Maintaining responsiveness while reading from large file

Hello,

I’m working on a project that at this stage basically boils down to the following steps:

  1. Start the application
  2. Specify a file path in the UI’s input field
  3. Hit “Import data”
  4. Data is now represented in the virtual environment in some manner.

The file is almost 100MB, which I know is indeed a large file. Therefore, I thought that since the UI will feature some options to filter, map, and render this data, you’d probably want the application to be responsive while the data is being read and represented in the environment, at the very least update the user of the progress of reading the file.

Loading this data without doing anything with it in the environment takes a few seconds, which is tolerable, but also generating objects from prefabs causes it to take uptowards a minute, which is unacceptable. Therefore, I thought of using coroutines.
A naïve implementation of coroutines allows the data import to work “in the background” while the rest goes on as usual, though it is prohibitively slow. 800000 rows of data that was read in and represented in about 1 minutes is now ticking about 120 rows/second, using ‘yield return null’. I also tried some very small WaitForSeconds, but to no discernible effect.

Adding a for loop of arbitrary length before the yield certainly speeds up the process, but the loop length is, as mentioned, arbitrary. It might be good for my system in editor mode, but too slow as a finished application, and anything goes for other people’s systems.

My question is the following:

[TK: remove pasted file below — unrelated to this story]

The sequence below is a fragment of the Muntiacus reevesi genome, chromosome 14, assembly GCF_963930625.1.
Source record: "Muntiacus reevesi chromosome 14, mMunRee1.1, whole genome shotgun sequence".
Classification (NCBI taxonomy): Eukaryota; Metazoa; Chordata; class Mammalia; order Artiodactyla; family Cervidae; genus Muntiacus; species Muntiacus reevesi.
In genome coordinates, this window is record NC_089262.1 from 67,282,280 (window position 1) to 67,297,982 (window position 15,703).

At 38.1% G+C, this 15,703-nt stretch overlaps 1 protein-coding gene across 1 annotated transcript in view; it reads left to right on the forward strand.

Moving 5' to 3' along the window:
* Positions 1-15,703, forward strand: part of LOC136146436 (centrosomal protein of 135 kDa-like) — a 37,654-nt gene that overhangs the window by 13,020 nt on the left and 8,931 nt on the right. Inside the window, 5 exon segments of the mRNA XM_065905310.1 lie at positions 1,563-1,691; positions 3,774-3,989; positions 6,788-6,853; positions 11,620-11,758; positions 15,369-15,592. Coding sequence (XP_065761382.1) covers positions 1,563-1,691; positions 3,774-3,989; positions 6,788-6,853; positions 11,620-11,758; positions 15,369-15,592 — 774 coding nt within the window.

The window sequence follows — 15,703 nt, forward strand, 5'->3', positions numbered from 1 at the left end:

Is it possible to implement some methods, using coroutines or not, to basically do all computation needed to produce a frame normally according to one’s set framerate, and then spend the rest of the frame’s residual computation time to the things that pertains to reading the file?

Here’s an abstracted version of the coroutine:

IEnumerator ReadFileCoRoutine(string FileName) {
        if (File.Exists(FileName)) {
            int counter = 1;
            using(StreamReader file = new StreamReader(FileName)) {
                string ln;
                while ((ln = file.ReadLine()) != null) {
                    for (int _ = 0; _ < 600; _++) { //FOR LOOP TO SPECIFY HOW MANY LINES BEFORE NEXT YIELD
                        if (_ > 0) {
                            if ((ln = file.ReadLine()) == null)
                                break;
                        }
                        //USE DATA

                        counter++;
                    }
                    yield return null;
                }
                file.Close();
            }
        }
    }